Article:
Skip to Main Content
by Vault Education Editors | March 10, 2011


By Manhattan GMAT

In this article, part three of a three-part series, we complete our discussion of counter-intuition on the GMAT. This week, we examine how an unreliable type of test-taker's intuition can disrupt your ability to answer Problem Solving questions. In part one, we covered the Draw a Conclusion question; in part two, we covered Data Sufficiency and Sentence Correction questions.

Problem Solving

What exactly constitutes intuition in Problem Solving? The answer to this question will vary quite a bit, depending on the topic matter that is being tested. Intuition on probability questions will mean one thing, whereas intuition on geometry questions with a diagram will mean something else altogether. However, as we saw in earlier editions of this discussion, we will define the intuition that we are speaking of as that which causes the test-taker to hastily decide upon a certain answer choice because it seems to look right. Put differently, this intuition may be thought of as the mechanism that prevents the test-taker from delving into the deepest layer of the question and uncovering the mathematical principles that are being tested. One area where students commonly fall prey to the whims of this type of intuition is in percent problems. Let's take a look at the following example: READ MORE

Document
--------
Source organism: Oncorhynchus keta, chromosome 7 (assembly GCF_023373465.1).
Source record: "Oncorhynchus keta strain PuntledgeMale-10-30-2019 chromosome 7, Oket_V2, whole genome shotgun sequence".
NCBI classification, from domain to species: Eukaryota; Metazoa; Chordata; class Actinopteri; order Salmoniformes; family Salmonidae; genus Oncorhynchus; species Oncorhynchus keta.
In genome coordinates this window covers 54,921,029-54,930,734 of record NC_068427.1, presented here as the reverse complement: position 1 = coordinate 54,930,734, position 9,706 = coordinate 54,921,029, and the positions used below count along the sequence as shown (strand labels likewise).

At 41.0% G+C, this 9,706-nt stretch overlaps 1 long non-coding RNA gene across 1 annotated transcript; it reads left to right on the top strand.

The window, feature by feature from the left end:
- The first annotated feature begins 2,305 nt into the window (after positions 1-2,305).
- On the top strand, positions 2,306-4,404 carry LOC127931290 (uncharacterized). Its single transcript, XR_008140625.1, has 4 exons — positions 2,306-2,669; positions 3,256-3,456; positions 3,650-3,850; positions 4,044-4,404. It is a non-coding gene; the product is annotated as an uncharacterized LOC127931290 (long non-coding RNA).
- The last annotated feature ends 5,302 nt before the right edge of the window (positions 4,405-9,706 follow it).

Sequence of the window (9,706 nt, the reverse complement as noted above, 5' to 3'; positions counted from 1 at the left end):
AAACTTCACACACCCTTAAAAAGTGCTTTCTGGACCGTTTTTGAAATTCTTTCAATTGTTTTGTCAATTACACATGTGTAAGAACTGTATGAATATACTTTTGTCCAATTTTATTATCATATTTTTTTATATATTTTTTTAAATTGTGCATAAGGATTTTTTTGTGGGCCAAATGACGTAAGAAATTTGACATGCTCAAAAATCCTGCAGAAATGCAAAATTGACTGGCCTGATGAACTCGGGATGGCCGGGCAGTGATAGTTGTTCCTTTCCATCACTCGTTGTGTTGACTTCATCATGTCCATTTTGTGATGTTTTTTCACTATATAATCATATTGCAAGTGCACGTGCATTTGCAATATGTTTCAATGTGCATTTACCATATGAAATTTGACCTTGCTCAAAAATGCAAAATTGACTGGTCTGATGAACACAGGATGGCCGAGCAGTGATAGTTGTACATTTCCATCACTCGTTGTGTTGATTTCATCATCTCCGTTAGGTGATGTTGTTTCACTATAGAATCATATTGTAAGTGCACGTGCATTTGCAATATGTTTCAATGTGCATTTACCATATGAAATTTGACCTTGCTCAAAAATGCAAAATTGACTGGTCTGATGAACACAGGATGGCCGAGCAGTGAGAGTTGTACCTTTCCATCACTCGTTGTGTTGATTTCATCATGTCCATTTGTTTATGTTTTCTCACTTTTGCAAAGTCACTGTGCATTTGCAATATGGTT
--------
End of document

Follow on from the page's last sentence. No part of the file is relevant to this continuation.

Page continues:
Filed Under: Education|Grad School